(Loveday Morris,Adam Taylor,Sarah Parnass/The Washington Post)

Iraq’s prime minister on Thursday declared the end of the Islamic State’s grip on Iraqi territory as government forces recaptured the site of a historic mosque in Mosul that had once been the symbolic center of the group’s self-declared caliphate.

Counterterrorism troops retook the area of the Great Mosque of al-Nuri and advanced through the remaining contested streets of Mosul, Iraq’s military said in a statement. The mosque itself was reduced to little more than rubble by the militants last week, but Prime Minister Haider al-Abadi said retaking it signaled the demise of the group’s “state” in Iraq.

The 12th-century mosque, famed for its leaning minaret, holds huge significance for the Islamic State as the place where, in July 2014, the organization’s leader, Abu Bakr al-Baghdadi, made his only known public ­appearance, calling on Muslims around the world to obey him as leader of the group’s newly created caliphate. Just weeks before, the militants had scored a stunning victory over Iraq’s armed forces in Mosul.

The militants had captured the city within days. Iraq’s battle to retake it has stretched on for nearly nine grueling months, and the military and the city’s civilians have suffered heavy casualties.

Once home to more than 2 million people, the city was by far the largest the militants ever controlled. Now, only about half a square mile of winding narrow streets in the ancient Old City has yet to be recaptured.

Iraqi commanders say they are facing stiff resistance as they fight house to house with militants who now have no way of escape.

“We will keep following Daesh until we kill and capture the last member,” Abadi said in the statement, using the Arabic acronym for the Islamic State.

But even as the battle of Mosul nears an end, the group is far from being eradicated. The Islamic State’s black flag still flies over the towns of Tal Afar to the west, and Hawijah to the south. The militants also control stretches of the border with ­Syria, where U.S.-backed forces are battling to oust the fighters from Raqqa, their main stronghold there.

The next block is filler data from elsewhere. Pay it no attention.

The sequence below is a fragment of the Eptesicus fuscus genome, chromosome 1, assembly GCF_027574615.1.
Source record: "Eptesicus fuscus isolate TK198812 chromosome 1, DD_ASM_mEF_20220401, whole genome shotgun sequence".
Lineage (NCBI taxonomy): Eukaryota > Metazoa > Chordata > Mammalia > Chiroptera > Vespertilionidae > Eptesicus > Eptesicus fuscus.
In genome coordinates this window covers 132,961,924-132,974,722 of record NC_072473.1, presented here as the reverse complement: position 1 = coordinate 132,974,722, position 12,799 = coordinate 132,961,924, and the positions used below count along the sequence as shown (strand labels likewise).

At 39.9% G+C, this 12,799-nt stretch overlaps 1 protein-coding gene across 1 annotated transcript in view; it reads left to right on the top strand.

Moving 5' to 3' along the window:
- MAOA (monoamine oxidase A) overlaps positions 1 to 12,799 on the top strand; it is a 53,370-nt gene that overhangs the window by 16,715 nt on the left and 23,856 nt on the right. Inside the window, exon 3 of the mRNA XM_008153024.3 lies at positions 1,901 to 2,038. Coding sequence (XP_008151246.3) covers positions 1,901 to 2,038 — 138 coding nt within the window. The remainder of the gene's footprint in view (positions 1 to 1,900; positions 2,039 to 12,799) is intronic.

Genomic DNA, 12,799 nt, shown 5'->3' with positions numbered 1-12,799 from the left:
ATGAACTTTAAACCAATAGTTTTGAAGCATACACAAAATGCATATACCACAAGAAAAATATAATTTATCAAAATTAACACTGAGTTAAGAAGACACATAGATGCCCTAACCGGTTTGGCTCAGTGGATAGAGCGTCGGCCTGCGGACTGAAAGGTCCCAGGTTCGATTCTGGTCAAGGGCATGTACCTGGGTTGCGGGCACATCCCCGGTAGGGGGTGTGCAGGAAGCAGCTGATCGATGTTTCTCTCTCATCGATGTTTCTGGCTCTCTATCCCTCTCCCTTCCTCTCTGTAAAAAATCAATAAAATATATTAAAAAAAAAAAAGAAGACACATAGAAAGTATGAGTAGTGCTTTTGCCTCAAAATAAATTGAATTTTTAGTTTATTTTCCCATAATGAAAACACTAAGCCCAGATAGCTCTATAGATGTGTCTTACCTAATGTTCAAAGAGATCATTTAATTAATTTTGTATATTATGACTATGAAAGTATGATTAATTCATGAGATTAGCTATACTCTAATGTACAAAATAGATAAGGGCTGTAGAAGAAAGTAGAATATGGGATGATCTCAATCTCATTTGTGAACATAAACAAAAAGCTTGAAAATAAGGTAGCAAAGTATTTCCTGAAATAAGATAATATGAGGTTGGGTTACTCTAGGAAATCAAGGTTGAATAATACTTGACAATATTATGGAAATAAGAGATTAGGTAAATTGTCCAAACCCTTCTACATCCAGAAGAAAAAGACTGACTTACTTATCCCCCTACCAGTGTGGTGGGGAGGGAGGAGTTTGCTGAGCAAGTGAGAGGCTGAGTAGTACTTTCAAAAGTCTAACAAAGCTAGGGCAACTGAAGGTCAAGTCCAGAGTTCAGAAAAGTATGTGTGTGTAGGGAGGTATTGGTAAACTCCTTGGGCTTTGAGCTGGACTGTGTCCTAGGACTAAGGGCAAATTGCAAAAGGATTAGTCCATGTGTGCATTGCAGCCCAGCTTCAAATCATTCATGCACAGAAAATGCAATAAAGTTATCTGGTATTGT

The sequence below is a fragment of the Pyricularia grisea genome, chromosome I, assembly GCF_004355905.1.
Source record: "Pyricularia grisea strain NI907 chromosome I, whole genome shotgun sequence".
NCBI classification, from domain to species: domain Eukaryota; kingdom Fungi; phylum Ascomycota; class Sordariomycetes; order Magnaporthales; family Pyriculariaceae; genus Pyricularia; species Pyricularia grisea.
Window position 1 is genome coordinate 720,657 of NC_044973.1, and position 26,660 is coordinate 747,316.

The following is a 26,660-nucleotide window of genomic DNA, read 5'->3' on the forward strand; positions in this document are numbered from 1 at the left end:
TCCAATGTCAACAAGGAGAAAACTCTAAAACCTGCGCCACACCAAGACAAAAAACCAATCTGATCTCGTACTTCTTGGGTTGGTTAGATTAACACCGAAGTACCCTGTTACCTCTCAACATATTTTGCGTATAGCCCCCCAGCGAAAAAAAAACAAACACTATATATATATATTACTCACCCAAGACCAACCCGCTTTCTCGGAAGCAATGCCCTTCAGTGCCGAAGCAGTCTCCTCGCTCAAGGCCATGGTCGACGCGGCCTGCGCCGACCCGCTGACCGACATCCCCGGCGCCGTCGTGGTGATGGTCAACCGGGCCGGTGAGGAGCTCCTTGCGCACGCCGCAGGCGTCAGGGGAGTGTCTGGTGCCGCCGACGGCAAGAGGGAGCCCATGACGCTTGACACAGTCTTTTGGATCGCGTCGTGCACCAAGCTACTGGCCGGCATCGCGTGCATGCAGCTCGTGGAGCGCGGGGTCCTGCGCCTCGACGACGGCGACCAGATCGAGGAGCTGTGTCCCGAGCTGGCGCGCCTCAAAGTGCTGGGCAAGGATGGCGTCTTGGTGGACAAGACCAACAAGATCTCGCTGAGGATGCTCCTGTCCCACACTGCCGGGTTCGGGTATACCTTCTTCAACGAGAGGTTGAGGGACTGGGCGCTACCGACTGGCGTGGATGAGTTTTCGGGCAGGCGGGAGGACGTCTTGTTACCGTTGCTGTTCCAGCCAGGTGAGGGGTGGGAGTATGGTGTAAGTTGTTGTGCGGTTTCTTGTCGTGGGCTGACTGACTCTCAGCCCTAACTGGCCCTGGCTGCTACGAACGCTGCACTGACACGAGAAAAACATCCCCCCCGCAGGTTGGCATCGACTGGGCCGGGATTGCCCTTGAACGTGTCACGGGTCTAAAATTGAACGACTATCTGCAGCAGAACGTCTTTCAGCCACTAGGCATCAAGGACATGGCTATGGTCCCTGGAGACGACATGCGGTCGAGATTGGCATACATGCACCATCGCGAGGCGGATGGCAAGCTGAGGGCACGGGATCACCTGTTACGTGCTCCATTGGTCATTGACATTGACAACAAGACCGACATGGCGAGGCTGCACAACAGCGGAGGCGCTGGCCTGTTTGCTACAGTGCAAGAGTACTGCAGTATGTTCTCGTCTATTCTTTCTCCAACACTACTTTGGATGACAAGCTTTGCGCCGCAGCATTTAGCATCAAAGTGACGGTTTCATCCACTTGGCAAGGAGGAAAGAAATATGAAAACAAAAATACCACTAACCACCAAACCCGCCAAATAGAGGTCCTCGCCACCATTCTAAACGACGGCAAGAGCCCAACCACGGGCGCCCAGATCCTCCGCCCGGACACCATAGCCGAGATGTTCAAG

Mosul has witnessed two major counterattacks in recent weeks, assisted by sleeper cells in areas supposedly long cleared of the militants, an indication of the remaining challenges.

Hundreds of thousands of ­people remain displaced, with the International Rescue ­Committee warning that “many difficult months lie ahead” for those who were forced to flee or lived under the Islamic State’s rule.

“Even once all territory has been cleared of ISIS fighters and unexploded mines, ISIS will continue to terrorize lives of ­people across Iraq,” said Wendy Taeuber, the group’s Iraq country director. “The horrors ISIS ­inflicted on the residents of ­Mosul left huge wounds, not only in the social fabric of the city but also in the minds of people.”

After a dawn assault, Iraq’s counterterrorism troops moved past the mosque but have not entered the remains of the ­building yet because it may be rigged with explosives, said Lt. Gen. Abdul Ghani al-Asadi, head of the force.

Asadi said he expected the ­battle to be over within a week. Counterterrorism forces were about to launch an offensive to retake the Nuri mosque a week ago when it was destroyed. The Iraqi military released video footage that it said showed the moment that the militants ­detonated explosive charges in the building and its minaret — nicknamed the hadba, or hunchback, for its distinctive tilt.

The Islamic State-affiliated news channel Amaq maintained that a coalition airstrike was ­responsible for the destruction of the mosque. Experts say that footage released by the Iraqi military appears to show a blast emanating from the building rather than an airstrike from above.